Since the beginning, GBH Camp has been an opportunity to feature a new up-and-coming brewer in the region by pairing them with one of my favorite chefs and creating a beer dinner that brings their portfolio to life. Year one we saw what Brant Dubovich from DryHop can do. Year two was the pre-launch of Penrose. And this year we invited Jerry Nelson of Une Annee to share his bottle-refermented Belgian ales with us all. Throughout all Jerry’s ups and downs as a start-up, one thing has always remained true — I love his delicate, yeast-driven beers. You’ve seen them on the shelf, those quiet, minimalist white and black labels with names like Maya and Truth Against the World, Jerry’s beers have a certain severity in their presentation, but in their flavors they’re bold, and beautiful.
Jerry is known to be a pretty quiet guy, opting to stay behind the scenes whenever possible and let the beer speak for itself. But after a couple days of camp he was clearly inspired and excited to share the story of his small enterprise. Jerry’s is former military and an architect, and he puts that kind of work ethic and detail into the brewery. With bottle refermenting, in which living yeast continues to work in the bottle an produce natural carbonation, he's trying to accomplish a technical task that’s difficult even for breweries like Unibroue to pul off consistently. And when they’re right on, they’re just so right on.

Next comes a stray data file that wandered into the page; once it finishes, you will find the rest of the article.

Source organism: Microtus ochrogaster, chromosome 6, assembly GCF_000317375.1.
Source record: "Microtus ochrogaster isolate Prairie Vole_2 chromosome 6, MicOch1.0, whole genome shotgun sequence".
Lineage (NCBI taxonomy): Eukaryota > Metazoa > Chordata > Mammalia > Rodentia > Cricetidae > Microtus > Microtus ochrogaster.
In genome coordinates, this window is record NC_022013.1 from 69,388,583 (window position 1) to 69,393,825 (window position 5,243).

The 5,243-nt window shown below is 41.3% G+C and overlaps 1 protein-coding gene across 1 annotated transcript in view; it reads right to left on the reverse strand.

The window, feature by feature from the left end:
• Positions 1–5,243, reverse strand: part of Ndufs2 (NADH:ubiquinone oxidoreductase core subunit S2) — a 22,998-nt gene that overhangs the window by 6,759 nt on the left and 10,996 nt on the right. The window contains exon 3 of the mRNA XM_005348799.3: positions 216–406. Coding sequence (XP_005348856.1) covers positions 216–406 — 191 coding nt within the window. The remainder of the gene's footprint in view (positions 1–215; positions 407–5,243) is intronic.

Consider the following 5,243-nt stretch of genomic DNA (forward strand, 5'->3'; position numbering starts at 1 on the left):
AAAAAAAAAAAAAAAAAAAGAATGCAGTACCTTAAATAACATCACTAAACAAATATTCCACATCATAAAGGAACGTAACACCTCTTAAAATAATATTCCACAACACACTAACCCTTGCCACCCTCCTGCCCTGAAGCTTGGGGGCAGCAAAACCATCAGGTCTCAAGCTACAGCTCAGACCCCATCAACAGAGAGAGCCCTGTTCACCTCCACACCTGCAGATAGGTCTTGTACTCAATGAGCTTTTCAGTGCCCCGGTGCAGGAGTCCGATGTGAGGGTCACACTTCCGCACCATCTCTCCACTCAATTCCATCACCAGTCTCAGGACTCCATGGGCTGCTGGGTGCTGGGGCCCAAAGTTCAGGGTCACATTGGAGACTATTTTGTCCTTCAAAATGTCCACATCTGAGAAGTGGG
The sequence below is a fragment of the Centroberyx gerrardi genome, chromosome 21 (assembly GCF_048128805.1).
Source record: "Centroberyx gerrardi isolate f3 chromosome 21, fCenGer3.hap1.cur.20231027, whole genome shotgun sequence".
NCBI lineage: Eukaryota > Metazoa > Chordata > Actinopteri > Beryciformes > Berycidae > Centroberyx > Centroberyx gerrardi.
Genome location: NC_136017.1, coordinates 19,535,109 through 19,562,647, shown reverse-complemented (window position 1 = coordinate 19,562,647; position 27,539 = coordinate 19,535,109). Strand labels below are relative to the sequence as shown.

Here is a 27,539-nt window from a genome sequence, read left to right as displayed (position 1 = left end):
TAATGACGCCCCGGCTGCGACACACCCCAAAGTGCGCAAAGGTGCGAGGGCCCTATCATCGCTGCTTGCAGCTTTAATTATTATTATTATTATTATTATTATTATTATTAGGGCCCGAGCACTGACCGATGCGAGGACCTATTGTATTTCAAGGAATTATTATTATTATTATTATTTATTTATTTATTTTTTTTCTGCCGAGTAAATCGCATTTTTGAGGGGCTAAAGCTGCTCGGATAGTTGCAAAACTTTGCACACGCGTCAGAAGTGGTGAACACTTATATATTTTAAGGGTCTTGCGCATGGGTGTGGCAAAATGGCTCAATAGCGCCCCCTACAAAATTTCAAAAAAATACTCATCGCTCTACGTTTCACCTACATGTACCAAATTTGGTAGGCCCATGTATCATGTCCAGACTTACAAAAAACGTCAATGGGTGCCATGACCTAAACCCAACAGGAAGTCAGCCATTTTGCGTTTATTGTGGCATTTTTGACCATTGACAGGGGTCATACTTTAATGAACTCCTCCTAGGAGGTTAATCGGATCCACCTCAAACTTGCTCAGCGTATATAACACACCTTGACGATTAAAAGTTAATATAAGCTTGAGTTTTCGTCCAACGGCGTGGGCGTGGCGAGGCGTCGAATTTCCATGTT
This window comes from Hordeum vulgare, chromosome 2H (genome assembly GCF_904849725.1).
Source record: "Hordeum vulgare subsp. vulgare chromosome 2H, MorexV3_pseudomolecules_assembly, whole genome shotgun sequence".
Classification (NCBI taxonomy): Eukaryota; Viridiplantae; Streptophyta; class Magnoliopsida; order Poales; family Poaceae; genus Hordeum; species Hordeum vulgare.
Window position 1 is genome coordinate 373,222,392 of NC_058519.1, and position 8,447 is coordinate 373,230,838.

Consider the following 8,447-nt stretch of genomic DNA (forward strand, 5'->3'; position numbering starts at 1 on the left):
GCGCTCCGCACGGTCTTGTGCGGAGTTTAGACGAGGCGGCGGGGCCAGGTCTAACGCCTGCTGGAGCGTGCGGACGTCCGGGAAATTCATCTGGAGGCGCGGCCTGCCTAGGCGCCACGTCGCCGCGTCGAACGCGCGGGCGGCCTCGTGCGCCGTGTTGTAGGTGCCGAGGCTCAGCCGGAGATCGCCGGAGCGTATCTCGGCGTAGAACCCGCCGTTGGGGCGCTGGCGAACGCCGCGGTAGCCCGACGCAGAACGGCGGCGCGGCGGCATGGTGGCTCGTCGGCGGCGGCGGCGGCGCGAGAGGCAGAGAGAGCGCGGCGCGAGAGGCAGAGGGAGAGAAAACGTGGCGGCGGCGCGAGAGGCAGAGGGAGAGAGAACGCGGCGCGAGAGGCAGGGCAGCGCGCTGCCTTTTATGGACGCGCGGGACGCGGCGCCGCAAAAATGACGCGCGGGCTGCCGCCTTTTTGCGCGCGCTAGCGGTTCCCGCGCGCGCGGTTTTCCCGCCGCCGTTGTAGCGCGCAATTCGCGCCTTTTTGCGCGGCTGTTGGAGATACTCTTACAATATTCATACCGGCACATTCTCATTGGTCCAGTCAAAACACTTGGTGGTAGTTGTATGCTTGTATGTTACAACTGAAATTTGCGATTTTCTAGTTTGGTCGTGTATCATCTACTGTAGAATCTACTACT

One of Chicago’s most accomplished chefs, Jared Wentworth, prepared a feast behind Jerry’s beers. As the culinary vision behind restraints like Longman & Eagle, Dusek’s, and Promontory, Wentworth has been developing menus for a beer palate as long as anyone in the city. In the theme of Dusek’s with it’s meaty, saucy Hungarian-inspired menu, Wentworth presented mountains of food, including an acorn smoked gallontine of poussin (a de-boned chicken stuffed and formed into a sausage) and a choucroute royal that featured four different housemade game sausages and an eighteen hour cooked sauerkraut. It’s the kind of meal that makes you cry a little bit while you’re eating it. And then again when you’re typing those words out in a recap a few months later.
With our full bellies and warm hearts, we gathered around the bonfire. Andrew Thiboldeaux of the band Pattern is Movement (and the creator of the music for GBH videos and the podcast) lead us in a bit of a sing-along. Some hearty voices piped up for the chorus of “Home on the Range” and each man brought out their most prized bottles for the official share. In his regretful absence, Cory King of Side Project/Perennial sent a care package, and friends from Goose Island busted out some King Henry, BCS variants from year’s past, Night Stalker, and so much vintage.
And it carried right through ’til morning. Jonny Hunter from the Underground Food Collective in Madison, Wisconsin joined us in the kitchen and Kyle from Kin Kin Coffee and Johnson Public House got the coffee going for one last gathering. Kin Kin is a brand new venture for Kyle and Gwen Johnson as their multi-roaster cafe continues to be one of the best things in the city of Madison.
Barely caffeinated, we lined up Goose Island’s entire vintage collection, including Madame Rose and all the sisters. That variety of bright, tannic, fruit-forward tart flavors and funk are just about the greatest thing a groggy-morning palate could ever encounter. And that’s the way GBH Camp ends — not with a whimper, but with a bang.